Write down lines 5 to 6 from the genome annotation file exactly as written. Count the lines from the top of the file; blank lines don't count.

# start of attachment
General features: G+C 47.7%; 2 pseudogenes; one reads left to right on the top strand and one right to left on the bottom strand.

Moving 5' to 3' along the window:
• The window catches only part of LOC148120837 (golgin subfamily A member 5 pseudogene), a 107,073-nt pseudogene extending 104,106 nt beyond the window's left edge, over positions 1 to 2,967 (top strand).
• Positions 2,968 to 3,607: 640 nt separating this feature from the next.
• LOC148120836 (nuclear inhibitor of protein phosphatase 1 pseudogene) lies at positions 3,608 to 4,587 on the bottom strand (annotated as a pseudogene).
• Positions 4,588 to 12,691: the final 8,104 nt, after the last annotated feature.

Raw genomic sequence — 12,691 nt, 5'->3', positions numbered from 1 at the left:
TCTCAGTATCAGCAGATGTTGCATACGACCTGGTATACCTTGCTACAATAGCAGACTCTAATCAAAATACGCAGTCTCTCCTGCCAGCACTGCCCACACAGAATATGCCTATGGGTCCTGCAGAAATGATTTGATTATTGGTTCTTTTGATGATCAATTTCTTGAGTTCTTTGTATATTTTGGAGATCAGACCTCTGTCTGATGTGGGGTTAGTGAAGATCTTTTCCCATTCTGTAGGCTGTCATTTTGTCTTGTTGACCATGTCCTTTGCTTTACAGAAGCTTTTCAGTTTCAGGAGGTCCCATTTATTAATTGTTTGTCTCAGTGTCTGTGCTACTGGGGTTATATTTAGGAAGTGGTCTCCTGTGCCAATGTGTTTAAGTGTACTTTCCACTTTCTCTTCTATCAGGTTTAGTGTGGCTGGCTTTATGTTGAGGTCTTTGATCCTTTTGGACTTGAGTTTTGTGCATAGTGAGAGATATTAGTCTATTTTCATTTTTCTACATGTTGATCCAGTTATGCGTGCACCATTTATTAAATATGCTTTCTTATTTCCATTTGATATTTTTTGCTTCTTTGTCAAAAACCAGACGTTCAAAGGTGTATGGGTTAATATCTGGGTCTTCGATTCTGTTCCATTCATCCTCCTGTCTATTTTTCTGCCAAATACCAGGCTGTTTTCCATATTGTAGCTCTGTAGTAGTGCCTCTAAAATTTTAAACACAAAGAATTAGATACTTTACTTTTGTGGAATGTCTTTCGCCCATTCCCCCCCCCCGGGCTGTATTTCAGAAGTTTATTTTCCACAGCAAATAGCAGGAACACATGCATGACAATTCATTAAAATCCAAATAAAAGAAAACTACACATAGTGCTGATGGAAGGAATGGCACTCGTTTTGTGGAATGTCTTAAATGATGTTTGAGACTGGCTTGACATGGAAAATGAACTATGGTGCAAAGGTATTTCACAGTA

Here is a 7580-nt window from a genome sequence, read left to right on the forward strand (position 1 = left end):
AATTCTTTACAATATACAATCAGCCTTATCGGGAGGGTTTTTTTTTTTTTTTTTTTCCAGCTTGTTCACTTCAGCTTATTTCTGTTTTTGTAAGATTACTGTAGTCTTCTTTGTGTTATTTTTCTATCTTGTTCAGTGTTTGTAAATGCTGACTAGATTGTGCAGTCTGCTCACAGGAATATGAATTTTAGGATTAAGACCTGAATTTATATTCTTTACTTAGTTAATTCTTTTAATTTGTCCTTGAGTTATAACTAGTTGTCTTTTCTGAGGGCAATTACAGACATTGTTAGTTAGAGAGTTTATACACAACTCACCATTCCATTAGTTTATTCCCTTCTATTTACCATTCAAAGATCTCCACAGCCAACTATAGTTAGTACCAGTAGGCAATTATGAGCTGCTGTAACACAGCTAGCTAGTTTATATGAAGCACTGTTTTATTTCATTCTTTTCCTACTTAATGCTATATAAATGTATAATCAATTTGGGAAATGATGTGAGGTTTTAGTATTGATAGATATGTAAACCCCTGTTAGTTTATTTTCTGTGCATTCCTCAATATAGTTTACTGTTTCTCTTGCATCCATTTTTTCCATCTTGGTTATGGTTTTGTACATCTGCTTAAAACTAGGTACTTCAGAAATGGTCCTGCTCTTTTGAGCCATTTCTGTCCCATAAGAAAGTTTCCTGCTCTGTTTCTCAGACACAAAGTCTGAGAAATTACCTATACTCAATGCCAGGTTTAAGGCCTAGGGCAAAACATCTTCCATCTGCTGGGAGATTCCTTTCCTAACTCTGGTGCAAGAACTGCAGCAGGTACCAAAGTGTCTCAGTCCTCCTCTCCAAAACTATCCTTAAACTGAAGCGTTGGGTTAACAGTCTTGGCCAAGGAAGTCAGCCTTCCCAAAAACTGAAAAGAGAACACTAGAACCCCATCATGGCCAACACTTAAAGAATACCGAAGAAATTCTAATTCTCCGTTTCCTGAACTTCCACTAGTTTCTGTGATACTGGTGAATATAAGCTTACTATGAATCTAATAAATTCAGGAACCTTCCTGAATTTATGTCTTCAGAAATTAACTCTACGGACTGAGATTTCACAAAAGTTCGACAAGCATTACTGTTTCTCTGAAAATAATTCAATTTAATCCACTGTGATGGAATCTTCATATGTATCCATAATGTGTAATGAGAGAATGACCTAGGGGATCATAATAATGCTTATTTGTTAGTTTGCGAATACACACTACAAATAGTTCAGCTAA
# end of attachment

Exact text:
• LOC148120836 (nuclear inhibitor of protein phosphatase 1 pseudogene) lies at positions 3,608 to 4,587 on the bottom strand (annotated as a pseudogene).
• Positions 4,588 to 12,691: the final 8,104 nt, after the last annotated feature.